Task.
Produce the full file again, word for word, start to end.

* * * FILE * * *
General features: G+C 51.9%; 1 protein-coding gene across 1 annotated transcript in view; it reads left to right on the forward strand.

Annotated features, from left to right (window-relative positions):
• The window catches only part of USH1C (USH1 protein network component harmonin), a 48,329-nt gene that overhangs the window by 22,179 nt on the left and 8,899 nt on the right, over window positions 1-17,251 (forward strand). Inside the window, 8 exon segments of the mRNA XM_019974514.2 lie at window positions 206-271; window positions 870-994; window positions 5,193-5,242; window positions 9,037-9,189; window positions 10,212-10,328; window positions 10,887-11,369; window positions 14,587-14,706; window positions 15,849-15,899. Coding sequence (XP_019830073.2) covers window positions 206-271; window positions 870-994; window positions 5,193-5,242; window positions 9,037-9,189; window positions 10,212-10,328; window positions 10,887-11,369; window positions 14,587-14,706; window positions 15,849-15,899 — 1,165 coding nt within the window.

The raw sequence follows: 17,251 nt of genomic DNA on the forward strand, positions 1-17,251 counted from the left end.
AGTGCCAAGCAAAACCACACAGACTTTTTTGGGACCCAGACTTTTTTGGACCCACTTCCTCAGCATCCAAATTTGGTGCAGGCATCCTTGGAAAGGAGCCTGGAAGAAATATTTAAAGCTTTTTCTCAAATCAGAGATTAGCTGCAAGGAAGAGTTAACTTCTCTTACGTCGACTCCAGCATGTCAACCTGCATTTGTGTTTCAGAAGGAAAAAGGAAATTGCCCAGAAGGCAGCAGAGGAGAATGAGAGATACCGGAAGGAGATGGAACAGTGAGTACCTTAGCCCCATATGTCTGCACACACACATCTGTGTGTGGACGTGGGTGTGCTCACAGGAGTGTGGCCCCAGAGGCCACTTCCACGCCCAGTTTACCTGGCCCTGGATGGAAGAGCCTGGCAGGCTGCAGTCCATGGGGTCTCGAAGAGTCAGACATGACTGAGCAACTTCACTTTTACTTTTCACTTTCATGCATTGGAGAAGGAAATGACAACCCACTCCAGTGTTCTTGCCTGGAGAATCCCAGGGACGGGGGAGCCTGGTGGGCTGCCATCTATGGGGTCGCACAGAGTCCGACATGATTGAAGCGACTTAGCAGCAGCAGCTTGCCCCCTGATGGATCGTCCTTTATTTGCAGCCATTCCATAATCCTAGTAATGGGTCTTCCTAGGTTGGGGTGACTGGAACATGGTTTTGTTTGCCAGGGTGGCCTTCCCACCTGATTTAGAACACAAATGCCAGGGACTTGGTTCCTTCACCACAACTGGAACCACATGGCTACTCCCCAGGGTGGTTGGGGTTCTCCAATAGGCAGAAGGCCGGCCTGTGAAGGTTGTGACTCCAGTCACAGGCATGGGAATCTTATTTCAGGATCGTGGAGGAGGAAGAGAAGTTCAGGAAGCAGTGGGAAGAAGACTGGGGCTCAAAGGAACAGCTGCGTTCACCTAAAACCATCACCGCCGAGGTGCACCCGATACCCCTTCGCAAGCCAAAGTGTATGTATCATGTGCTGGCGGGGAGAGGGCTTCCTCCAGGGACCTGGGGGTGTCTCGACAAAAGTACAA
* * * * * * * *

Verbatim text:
General features: G+C 51.9%; 1 protein-coding gene across 1 annotated transcript in view; it reads left to right on the forward strand.

Annotated features, from left to right (window-relative positions):
• The window catches only part of USH1C (USH1 protein network component harmonin), a 48,329-nt gene that overhangs the window by 22,179 nt on the left and 8,899 nt on the right, over window positions 1-17,251 (forward strand). Inside the window, 8 exon segments of the mRNA XM_019974514.2 lie at window positions 206-271; window positions 870-994; window positions 5,193-5,242; window positions 9,037-9,189; window positions 10,212-10,328; window positions 10,887-11,369; window positions 14,587-14,706; window positions 15,849-15,899. Coding sequence (XP_019830073.2) covers window positions 206-271; window positions 870-994; window positions 5,193-5,242; window positions 9,037-9,189; window positions 10,212-10,328; window positions 10,887-11,369; window positions 14,587-14,706; window positions 15,849-15,899 — 1,165 coding nt within the window.

The raw sequence follows: 17,251 nt of genomic DNA on the forward strand, positions 1-17,251 counted from the left end.
AGTGCCAAGCAAAACCACACAGACTTTTTTGGGACCCAGACTTTTTTGGACCCACTTCCTCAGCATCCAAATTTGGTGCAGGCATCCTTGGAAAGGAGCCTGGAAGAAATATTTAAAGCTTTTTCTCAAATCAGAGATTAGCTGCAAGGAAGAGTTAACTTCTCTTACGTCGACTCCAGCATGTCAACCTGCATTTGTGTTTCAGAAGGAAAAAGGAAATTGCCCAGAAGGCAGCAGAGGAGAATGAGAGATACCGGAAGGAGATGGAACAGTGAGTACCTTAGCCCCATATGTCTGCACACACACATCTGTGTGTGGACGTGGGTGTGCTCACAGGAGTGTGGCCCCAGAGGCCACTTCCACGCCCAGTTTACCTGGCCCTGGATGGAAGAGCCTGGCAGGCTGCAGTCCATGGGGTCTCGAAGAGTCAGACATGACTGAGCAACTTCACTTTTACTTTTCACTTTCATGCATTGGAGAAGGAAATGACAACCCACTCCAGTGTTCTTGCCTGGAGAATCCCAGGGACGGGGGAGCCTGGTGGGCTGCCATCTATGGGGTCGCACAGAGTCCGACATGATTGAAGCGACTTAGCAGCAGCAGCTTGCCCCCTGATGGATCGTCCTTTATTTGCAGCCATTCCATAATCCTAGTAATGGGTCTTCCTAGGTTGGGGTGACTGGAACATGGTTTTGTTTGCCAGGGTGGCCTTCCCACCTGATTTAGAACACAAATGCCAGGGACTTGGTTCCTTCACCACAACTGGAACCACATGGCTACTCCCCAGGGTGGTTGGGGTTCTCCAATAGGCAGAAGGCCGGCCTGTGAAGGTTGTGACTCCAGTCACAGGCATGGGAATCTTATTTCAGGATCGTGGAGGAGGAAGAGAAGTTCAGGAAGCAGTGGGAAGAAGACTGGGGCTCAAAGGAACAGCTGCGTTCACCTAAAACCATCACCGCCGAGGTGCACCCGATACCCCTTCGCAAGCCAAAGTGTATGTATCATGTGCTGGCGGGGAGAGGGCTTCCTCCAGGGACCTGGGGGTGTCTCGACAAAAGTACAA